A follow-up bill, SB 2364, to that would change some provisions of the SAFE-T Act, most notably allowing law enforcement officers to arrest people for traffic offenses and certain other minor infractions if they pose a threat to the community or have a mental or medical health issue and pose a risk to themselves. It also changes the rules for electronic monitoring and home detention, shifting the law from allowing two days of free movement per week to "two periods of time," as determined by the detainee’s supervising authority.
"This is not a penalty enhancement," said Rep. Justin Slaughter, D-Chicago, in his opening remarks about the bill. "This is a policy enhancement."
But in discussion of the bill, debate devolved into a confrontation between Slaughter and House Republicans after Slaughter accused Republicans of creating the current "crisis."
"We are literally in this crisis because of your failed ‘lock ’em up, throw away the key’ policies," Slaughter said.
From there, Republican lawmakers started to jeer and boo Slaughter, who in turn raised his voice.
“It’s a bad stench of racism coming from the other side of the aisle,” Slaughter said, prompting more loud jeers, boos and shouts.
“The bottom line is that you don’t deserve our respect," he said, after which some Republicans continued to boo, while others shouted for the acting speaker to intervene.
‘Co-responder unit’ coming to Springfield, 3 other cities
One of the crime bills that passed this week has a direct effect on Springfield. A bill from two Peoria Democrats, Rep. Jehan Gordon-Booth and Sen. David Koehler, creates a co-responder pilot program in Peoria, Waukegan, East St. Louis and Springfield.
The program would create a unit within the police departments in those four cities that employs a social worker to "provide trauma-informed crisis intervention, case management, advocacy and ongoing emotional support to the victims of all crimes," according to the bill.
The bill, HB 4736, passed in the Senate on Thursday on a nearly party-line 40-17 vote, with Sen. Jil Tracy, R-Quincy voting for the measure. It passed with bipartisan support in the House on Friday in a 109-2 vote.
“The co-responder program offers a helping hand to survivors when it comes to locating and accessing important resources in the days and weeks following an incident," said Koehler in a Friday statement.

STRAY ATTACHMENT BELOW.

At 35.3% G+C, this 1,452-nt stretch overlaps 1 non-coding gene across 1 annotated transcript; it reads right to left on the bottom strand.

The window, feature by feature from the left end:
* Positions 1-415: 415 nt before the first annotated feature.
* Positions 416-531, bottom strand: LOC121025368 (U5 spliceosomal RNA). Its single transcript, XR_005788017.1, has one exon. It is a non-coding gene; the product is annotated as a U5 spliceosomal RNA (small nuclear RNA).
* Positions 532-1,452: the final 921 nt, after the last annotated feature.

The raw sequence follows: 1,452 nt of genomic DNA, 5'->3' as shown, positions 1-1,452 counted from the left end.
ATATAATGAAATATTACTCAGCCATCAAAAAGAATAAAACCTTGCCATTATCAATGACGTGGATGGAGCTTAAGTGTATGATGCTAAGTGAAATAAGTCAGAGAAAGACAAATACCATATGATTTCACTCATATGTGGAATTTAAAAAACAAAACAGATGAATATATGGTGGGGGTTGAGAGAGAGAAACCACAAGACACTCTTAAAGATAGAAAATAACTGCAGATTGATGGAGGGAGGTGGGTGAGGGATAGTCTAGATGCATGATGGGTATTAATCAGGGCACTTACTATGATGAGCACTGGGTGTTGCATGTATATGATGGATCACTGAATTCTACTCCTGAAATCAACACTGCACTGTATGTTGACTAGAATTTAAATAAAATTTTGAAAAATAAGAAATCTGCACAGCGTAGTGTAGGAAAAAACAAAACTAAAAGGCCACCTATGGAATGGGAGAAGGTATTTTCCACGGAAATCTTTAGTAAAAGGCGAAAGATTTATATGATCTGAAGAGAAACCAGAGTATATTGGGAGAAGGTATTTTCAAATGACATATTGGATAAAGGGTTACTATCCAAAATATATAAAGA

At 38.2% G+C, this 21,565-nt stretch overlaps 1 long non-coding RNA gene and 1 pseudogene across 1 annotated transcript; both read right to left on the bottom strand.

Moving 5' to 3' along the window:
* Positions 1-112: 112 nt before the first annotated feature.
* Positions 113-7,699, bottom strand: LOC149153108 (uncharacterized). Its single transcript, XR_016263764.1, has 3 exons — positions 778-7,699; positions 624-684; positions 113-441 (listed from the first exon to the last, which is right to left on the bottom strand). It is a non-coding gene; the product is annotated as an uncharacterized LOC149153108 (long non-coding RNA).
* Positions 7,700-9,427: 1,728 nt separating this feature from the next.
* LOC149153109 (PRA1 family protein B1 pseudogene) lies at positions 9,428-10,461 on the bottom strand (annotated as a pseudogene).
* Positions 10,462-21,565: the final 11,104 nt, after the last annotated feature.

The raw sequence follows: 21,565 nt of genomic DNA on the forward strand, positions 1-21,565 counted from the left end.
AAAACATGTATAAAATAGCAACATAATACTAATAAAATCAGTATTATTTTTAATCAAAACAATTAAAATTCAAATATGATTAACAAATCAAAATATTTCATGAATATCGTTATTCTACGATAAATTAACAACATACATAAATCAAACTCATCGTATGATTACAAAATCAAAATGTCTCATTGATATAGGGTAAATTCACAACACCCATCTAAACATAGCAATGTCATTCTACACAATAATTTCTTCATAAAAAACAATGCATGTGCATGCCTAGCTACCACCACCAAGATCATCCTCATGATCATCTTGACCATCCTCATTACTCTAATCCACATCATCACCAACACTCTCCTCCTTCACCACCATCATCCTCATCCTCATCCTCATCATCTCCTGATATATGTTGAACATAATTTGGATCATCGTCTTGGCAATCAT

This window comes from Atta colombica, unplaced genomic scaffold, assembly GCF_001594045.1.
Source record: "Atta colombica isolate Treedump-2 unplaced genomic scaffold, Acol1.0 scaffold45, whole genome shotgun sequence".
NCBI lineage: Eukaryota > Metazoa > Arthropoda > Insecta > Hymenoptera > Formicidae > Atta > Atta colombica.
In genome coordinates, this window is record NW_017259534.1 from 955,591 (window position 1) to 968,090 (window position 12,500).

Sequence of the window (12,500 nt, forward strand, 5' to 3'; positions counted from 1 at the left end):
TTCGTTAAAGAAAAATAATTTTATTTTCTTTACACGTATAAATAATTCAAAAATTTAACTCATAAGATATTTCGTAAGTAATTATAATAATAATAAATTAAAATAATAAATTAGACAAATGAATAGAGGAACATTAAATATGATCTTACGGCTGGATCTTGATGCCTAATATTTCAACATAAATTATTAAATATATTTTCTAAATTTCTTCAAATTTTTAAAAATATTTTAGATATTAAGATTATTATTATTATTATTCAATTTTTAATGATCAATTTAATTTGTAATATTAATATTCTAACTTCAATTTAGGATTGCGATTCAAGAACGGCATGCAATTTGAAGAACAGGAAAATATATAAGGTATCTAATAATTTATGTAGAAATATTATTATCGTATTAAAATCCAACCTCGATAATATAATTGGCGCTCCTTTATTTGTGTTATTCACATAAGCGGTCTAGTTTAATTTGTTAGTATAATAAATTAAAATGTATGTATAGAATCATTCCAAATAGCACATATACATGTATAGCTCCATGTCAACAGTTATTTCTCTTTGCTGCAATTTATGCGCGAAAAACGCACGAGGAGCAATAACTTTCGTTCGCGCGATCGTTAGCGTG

The bill also renames and expands the eligibility for a victims and witness protection program that can provide financial assistance to those materially impacted by their choice to participate in the prosecution of a crime.
“Undergoing trauma caused by a crime, especially crimes of a violent nature, can be a very isolating experience,” Koehler said.
Illinois becomes 12th state to pass ban on unserialized guns
Guns without serial numbers, which some have called "ghost guns," were a controversial issue at the Capitol at the end of the session, as lawmakers voted to ban the sale and possession of these guns.
These guns can be made using traditional gunsmithing equipment, by removing the serial number from a gun or be assembled using a kit and a 3D printer.
Ten states had laws on the books banning these types of guns before this week, according to the Giffords Law Center to Prevent Gun Violence.
In addition to Illinois’ potential new ban, Maryland also enacted its own ban of guns without serial numbers on Saturday.
The bill banning this type of gun, HB 4383, passed on a 31-19 vote in the Senate and a 66-36 vote in the House.
"Ghost guns are untraceable guns due to their lack of serial numbers," said Buckner, the bill’s chief House sponsor.
In late March, Buckner and other lawmakers announced the initiative to ban guns without serial numbers with G-PAC, a political organization focused on gun violence prevention.
“These untraceable weapons are sold by cynical companies evading our gun laws to flood the streets with unregulated weapons," said David Pucino, deputy chief counsel at Giffords Law Center in a March 28 statement.
Sen. Neil Anderson, R-Andalusia, is an outspoken advocate for firearms owners. On Wednesday, he was a featured speaker at an event hosted by the Illinois State Rifle Association.
In debate in the early hours of Saturday morning, Anderson sparred with the bill’s chief Senate sponsor, Sen. Jacqueline Collins, D-Chicago.
"The problem here is that we’re trying to fix a problem that is unfixable," said Anderson.
Anderson also criticized the bill for what he viewed as unclear language as it relates to what defines a gun and which parts of a gun need to be "serialized" and stamped with a serial number.
"Our language is consistent with ATF language," said Sen. Jacqueline Collins, D-Chicago, referring to the federal Bureau of Alcohol, Tabacco and Firearms.
Contact Andrew Adams: firstname.lastname@example.org; (312)-291-1417; twitter.com/drewjayadams.
via The State Journal-Register
April 9, 2022 at 01:27PM